surety approved by the judge or by his clerk if there is one, to
abide by such judgment as may be rendered on appeal if the appeal
is perfected or, if not perfected, then to satisfy the judgment
of the court in which it was rendered
. Upon appeal from a
conviction for failure to support or from a finding of civil or
criminal contempt involving a failure to support, the juvenile
and domestic relations district court may require the party
applying for the appeal or someone for him to give
bond . . . .  An appeal will not be
perfected unless such appeal bond as may be required is filed
within thirty days from the entry of the final judgment or order.

(Emphasis added). Mahoney contends the circuit
court erroneously dismissed his appeal de novo
because he limited his appeal to a challenge of the court’s
jurisdiction. He reasons that, having specifically excluded from
his notice of appeal the juvenile court’s establishment of a
support arrearage and its finding of contempt, he was not
required to post an appeal bond under Code ? 16.1-296(H).
We disagree.

Mahoney’s challenge to the validity of
"all orders entered" by the juvenile court, and to the
authority of the court to enter any such orders, necessarily and
logically implicates a challenge to the subject of the orders
entered by the juvenile court. In this case, the order Mahoney
appealed from the juvenile court to the circuit court established
a support arrearage he owed to his former wife. Thus, Mahoney’s
appeal from the juvenile court’s order was necessarily subject to
the jurisdictional requirement of Code ? 16.1-296(H), which
requires an appeal bond "for that portion of any order
establishing a support arrearage."

In addition, not only is the substantive issue
of support arrearages logically related to, and inherent in,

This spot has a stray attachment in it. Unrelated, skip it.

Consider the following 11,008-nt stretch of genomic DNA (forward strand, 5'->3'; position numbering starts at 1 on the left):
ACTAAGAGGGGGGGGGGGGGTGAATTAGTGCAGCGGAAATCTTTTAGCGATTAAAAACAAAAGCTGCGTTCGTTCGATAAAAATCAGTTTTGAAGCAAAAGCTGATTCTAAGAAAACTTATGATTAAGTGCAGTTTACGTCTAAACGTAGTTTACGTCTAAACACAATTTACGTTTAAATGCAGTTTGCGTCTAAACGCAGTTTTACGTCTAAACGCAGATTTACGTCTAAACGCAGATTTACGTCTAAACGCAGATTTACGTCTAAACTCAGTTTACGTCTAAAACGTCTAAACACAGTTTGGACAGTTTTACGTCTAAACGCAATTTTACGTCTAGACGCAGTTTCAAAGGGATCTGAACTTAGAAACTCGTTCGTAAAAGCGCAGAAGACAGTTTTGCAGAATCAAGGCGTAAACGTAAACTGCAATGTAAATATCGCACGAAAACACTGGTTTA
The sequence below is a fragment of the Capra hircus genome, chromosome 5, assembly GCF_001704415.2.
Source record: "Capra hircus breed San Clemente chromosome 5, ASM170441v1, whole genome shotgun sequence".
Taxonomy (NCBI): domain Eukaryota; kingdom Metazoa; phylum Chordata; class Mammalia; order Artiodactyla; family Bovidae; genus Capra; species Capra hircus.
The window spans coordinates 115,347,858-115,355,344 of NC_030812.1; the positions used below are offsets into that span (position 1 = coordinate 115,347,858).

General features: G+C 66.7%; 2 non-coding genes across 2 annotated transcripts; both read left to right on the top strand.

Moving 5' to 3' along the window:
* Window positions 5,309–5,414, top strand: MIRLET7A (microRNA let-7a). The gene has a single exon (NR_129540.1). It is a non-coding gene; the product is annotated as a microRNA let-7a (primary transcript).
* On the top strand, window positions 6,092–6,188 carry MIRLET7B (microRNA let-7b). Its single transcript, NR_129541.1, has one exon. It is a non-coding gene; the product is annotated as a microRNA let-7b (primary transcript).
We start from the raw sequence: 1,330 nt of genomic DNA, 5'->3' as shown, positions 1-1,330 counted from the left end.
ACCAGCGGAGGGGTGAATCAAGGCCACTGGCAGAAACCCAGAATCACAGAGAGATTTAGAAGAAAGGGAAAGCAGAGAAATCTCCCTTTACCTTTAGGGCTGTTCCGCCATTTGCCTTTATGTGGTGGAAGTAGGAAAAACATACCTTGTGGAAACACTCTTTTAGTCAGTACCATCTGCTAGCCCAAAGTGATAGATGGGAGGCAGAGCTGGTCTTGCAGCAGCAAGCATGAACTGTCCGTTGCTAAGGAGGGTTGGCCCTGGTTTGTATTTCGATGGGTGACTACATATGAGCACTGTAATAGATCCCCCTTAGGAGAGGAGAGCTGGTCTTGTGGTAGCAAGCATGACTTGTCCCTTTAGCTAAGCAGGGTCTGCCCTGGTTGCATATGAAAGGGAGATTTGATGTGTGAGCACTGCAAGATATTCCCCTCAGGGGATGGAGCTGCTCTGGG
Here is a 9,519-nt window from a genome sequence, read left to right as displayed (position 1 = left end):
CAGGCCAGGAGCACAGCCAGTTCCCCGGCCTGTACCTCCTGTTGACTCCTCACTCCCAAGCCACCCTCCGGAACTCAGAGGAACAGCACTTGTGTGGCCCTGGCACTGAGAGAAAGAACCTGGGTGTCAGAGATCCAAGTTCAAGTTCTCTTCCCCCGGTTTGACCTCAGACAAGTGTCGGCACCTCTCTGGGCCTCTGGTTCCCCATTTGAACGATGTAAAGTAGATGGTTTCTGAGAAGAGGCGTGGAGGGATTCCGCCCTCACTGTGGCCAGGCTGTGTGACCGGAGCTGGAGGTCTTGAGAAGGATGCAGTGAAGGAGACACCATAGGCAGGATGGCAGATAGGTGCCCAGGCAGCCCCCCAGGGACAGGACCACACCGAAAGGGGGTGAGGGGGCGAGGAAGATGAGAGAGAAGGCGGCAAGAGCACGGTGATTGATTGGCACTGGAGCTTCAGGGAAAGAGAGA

Mahoney’s challenge to the jurisdiction of the court and the
claimed invalidity of "all orders entered," but the law
governing appeals from courts not of record also provides a well
established legal foundation for the imposition of bond. An
appeal from a court not of record is tried de novo.
See Code ?? 16.1-106, 16.1-113; Copperthite Pie
Corp. v. Whitehurst
, 157 Va. 480, 488, 162 S.E. 189, 191
(1932) (citing Southern Ry. Co. v. Hill, 106 Va. 501, 505,
56 S.E. 278, 280 (1907)); see also Hailey v. Dorsey,
580 F.2d 112, 114 (4th Cir. 1978), cert. denied,
440 U.S. 937 (1979). Such an appeal transfers the entire
record to the circuit court for retrial as though the case had
been originally brought there
. See Addison v.
Salyer
, 185 Va. 644, 650, 40 S.E.2d 260, 263 (1946). Upon
transfer, the order and judgment of the lower court are annulled.
See Ragan v. Woodcroft Village Apts., 255 Va. 322,
327, 497 S.E.2d 740, 742 (1998) (citing Nationwide Mut. Ins.
Co. v. Tuttle
, 208 Va. 28, 32, 155 S.E.2d 358, 361 (1967)).

It follows that because no case or judgment
exists in the lower court, and because the circuit court upon
appeal acts as the tribunal of original jurisdiction, it must
address and dispose of all issues raised by the petitioner in the
lower court. See Addison, 185 Va. at 649, 40 S.E.2d
at 263 ("’A court which hears a case de novo
. . . acts not as a court of appeals but as one
exercising original jurisdiction.’" (quoting Gemmell,
Inc. v. Svea Fire Ins. Co.
, 166 Va. 95, 98, 184 S.E. 457, 458
(1936))). Specifically, the circuit court must decide both the